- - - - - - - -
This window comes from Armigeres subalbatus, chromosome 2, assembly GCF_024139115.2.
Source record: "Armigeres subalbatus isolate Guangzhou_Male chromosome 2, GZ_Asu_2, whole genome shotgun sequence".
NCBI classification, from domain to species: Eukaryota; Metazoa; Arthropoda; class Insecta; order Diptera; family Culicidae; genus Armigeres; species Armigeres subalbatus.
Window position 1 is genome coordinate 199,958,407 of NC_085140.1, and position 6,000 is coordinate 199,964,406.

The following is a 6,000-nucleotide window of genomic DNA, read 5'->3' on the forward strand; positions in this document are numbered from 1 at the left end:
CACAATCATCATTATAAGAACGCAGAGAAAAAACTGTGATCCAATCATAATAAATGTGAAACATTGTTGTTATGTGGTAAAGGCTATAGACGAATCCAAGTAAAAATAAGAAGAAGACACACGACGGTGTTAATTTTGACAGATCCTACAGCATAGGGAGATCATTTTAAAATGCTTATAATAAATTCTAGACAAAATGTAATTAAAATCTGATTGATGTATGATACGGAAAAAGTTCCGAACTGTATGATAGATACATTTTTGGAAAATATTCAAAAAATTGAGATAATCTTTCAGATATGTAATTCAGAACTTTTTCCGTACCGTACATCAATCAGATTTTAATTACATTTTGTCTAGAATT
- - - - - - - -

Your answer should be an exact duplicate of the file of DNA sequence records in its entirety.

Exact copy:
This window comes from Armigeres subalbatus, chromosome 2, assembly GCF_024139115.2.
Source record: "Armigeres subalbatus isolate Guangzhou_Male chromosome 2, GZ_Asu_2, whole genome shotgun sequence".
NCBI classification, from domain to species: Eukaryota; Metazoa; Arthropoda; class Insecta; order Diptera; family Culicidae; genus Armigeres; species Armigeres subalbatus.
Window position 1 is genome coordinate 199,958,407 of NC_085140.1, and position 6,000 is coordinate 199,964,406.

The following is a 6,000-nucleotide window of genomic DNA, read 5'->3' on the forward strand; positions in this document are numbered from 1 at the left end:
CACAATCATCATTATAAGAACGCAGAGAAAAAACTGTGATCCAATCATAATAAATGTGAAACATTGTTGTTATGTGGTAAAGGCTATAGACGAATCCAAGTAAAAATAAGAAGAAGACACACGACGGTGTTAATTTTGACAGATCCTACAGCATAGGGAGATCATTTTAAAATGCTTATAATAAATTCTAGACAAAATGTAATTAAAATCTGATTGATGTATGATACGGAAAAAGTTCCGAACTGTATGATAGATACATTTTTGGAAAATATTCAAAAAATTGAGATAATCTTTCAGATATGTAATTCAGAACTTTTTCCGTACCGTACATCAATCAGATTTTAATTACATTTTGTCTAGAATT